Apple iOS 15 and your email marketing

Oct 18, 2021 | Data privacy, Email marketing

No doubt you’ve heard something about the update from Apple that has email marketers in a tailspin. In June, Apple announced their iOS 15 update, which has major privacy advantages for Apple users. And a major impact on email marketers.

Melaina Gross


Following this announcement, we jumped into investigating and figuring out what this all means for email marketing strategy and campaign reporting.

What is it? 

Apple’s iOS 15 update offers users three things that have a big impact on email marketing:

Apple mail privacy protection

The ability to turn off open tracking of emails (Mail Privacy Protection or MPP)

The ability to block their IP address (Private Relay, which is a feature available in iCloud subscription)

The “hide my email address” feature (Though not new, it is now more prominent. This is a feature within iCloud+, or when they sign in with Apple. It’s Apple’s version of a single sign-on, or SSO, solution.)

What is all the fuss about?

Apple mail privacy protection

Mail Privacy Protection (MPP)

In a nutshell, there will be a bunch of stuff going on in the background that will make your email open rate reporting a whole lot less accurate. This means that the open rate metric will become less important to email marketers because we can’t rely on it anymore to tell us certain things, namely that our subscribers are interested in our mails.

You might wonder why this such a big deal – isn’t more privacy a good thing?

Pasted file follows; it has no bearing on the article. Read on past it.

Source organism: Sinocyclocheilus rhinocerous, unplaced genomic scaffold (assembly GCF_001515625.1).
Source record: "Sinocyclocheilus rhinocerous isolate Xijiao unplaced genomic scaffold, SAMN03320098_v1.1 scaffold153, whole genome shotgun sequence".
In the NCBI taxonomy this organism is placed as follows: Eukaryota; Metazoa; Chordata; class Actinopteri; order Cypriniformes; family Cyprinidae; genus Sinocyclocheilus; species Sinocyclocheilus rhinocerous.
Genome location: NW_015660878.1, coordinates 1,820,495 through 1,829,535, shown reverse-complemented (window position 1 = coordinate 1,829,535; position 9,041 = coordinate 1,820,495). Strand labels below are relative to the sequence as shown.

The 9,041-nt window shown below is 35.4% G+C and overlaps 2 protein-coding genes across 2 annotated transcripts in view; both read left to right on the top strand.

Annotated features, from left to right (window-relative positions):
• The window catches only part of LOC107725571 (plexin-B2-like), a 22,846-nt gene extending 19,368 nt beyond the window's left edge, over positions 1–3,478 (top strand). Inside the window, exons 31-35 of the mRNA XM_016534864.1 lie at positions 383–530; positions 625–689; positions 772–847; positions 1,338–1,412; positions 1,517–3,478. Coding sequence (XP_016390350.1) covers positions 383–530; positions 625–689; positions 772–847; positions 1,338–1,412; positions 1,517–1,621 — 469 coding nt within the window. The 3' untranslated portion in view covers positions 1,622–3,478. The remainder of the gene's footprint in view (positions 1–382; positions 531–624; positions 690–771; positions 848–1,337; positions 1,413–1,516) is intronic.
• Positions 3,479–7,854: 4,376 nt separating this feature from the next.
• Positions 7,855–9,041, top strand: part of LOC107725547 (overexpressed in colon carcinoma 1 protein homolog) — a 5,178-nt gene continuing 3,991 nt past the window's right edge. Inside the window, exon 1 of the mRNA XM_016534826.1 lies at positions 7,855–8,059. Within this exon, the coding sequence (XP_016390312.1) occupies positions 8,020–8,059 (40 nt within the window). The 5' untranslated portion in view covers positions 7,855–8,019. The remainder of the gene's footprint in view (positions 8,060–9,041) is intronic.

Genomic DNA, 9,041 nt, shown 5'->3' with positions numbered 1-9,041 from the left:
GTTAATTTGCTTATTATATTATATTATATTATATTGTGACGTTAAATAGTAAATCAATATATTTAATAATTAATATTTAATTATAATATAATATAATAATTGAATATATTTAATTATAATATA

The trouble is that subscribers who enable MPP will receive less relevant emails, and more emails in total, than they would otherwise have done if marketers could better measure their engagement through email opens.

This impacts your ability to split test email campaigns, remove / re-engage inactive subscribers, and effectively grow and manage your email list.

Open rate is a big one and this is what most of the fuss is about.

  • Deliverability – A good email marketing practice is to track open rates and remove unengaged subscribers from your list to keep your lists in good health, and for strong deliverability with Internet Service Providers (ISPs). This update has a significant effect on this practice, and email service providers (ESPs) and ISPs are having to deal with this change.
  • Open rate was used to judge if someone was or wasn’t interested in your mail. Email open rate gave us a way to understand the quality of the subscriber. It wasn’t perfect by any means, but it offered a decent yardstick of how your messaging was resonating with your audience over time. In terms of marketing automation, existing automation journeys will need to be adapted. Email opens are used as decision splits which trigger the next email to be sent. For example, if the user opened the first email, then send the next email. Lead scoring models and CRM/sales strategies will also require an overhaul.
  • Clicks will still be tracked. What about using clicks and conversions instead? The percentage of these is really small (1 – 3% on average). Are we going to start disregarding recipients that don’t click? What if your content doesn’t require a click through? After all, not every email has to convert somebody…
  • A/B testing of subject lines will now be less reliable. A knock-on effect on the entire email marketing industry is that ESPs and other companies that offer A/B testing functionality in their platforms will have to adapt.
  • Send time optimisation allows emails to be sent at the optimal time for each user, based on previous email open times. With the lack of open rate data, the effectiveness of this feature will be severely impacted.
  • Live content in email – Countdown timers won’t work for these users any longer, and different ways to communicate urgency are needed. Use the subject line and preheader text.

Private Relay

If a user has enabled the Private Relay, you will no longer reliably know what their location was when they opened your mail.